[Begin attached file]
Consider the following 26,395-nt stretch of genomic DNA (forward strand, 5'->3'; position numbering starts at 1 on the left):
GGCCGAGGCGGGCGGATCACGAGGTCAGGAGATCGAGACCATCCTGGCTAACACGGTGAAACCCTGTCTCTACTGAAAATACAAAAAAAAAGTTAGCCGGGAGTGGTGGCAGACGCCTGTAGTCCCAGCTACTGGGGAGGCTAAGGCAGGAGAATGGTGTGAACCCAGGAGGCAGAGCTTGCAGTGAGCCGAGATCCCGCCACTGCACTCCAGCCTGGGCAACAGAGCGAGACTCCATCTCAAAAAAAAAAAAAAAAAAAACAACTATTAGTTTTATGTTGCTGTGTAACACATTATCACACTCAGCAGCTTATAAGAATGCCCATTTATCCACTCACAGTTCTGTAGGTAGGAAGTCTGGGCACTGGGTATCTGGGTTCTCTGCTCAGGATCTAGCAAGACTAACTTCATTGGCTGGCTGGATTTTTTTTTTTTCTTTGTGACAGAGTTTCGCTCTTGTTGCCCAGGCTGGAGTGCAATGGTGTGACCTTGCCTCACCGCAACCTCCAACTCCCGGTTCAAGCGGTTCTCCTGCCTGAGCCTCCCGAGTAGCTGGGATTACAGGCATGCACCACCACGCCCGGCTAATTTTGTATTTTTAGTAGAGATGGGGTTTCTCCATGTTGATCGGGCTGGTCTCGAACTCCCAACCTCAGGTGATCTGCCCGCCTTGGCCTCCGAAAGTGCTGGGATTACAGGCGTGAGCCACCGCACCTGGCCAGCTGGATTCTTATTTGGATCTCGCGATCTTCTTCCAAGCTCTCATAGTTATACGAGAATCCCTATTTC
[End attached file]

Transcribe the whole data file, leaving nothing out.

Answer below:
Consider the following 26,395-nt stretch of genomic DNA (forward strand, 5'->3'; position numbering starts at 1 on the left):
GGCCGAGGCGGGCGGATCACGAGGTCAGGAGATCGAGACCATCCTGGCTAACACGGTGAAACCCTGTCTCTACTGAAAATACAAAAAAAAAGTTAGCCGGGAGTGGTGGCAGACGCCTGTAGTCCCAGCTACTGGGGAGGCTAAGGCAGGAGAATGGTGTGAACCCAGGAGGCAGAGCTTGCAGTGAGCCGAGATCCCGCCACTGCACTCCAGCCTGGGCAACAGAGCGAGACTCCATCTCAAAAAAAAAAAAAAAAAAAACAACTATTAGTTTTATGTTGCTGTGTAACACATTATCACACTCAGCAGCTTATAAGAATGCCCATTTATCCACTCACAGTTCTGTAGGTAGGAAGTCTGGGCACTGGGTATCTGGGTTCTCTGCTCAGGATCTAGCAAGACTAACTTCATTGGCTGGCTGGATTTTTTTTTTTTCTTTGTGACAGAGTTTCGCTCTTGTTGCCCAGGCTGGAGTGCAATGGTGTGACCTTGCCTCACCGCAACCTCCAACTCCCGGTTCAAGCGGTTCTCCTGCCTGAGCCTCCCGAGTAGCTGGGATTACAGGCATGCACCACCACGCCCGGCTAATTTTGTATTTTTAGTAGAGATGGGGTTTCTCCATGTTGATCGGGCTGGTCTCGAACTCCCAACCTCAGGTGATCTGCCCGCCTTGGCCTCCGAAAGTGCTGGGATTACAGGCGTGAGCCACCGCACCTGGCCAGCTGGATTCTTATTTGGATCTCGCGATCTTCTTCCAAGCTCTCATAGTTATACGAGAATCCCTATTTC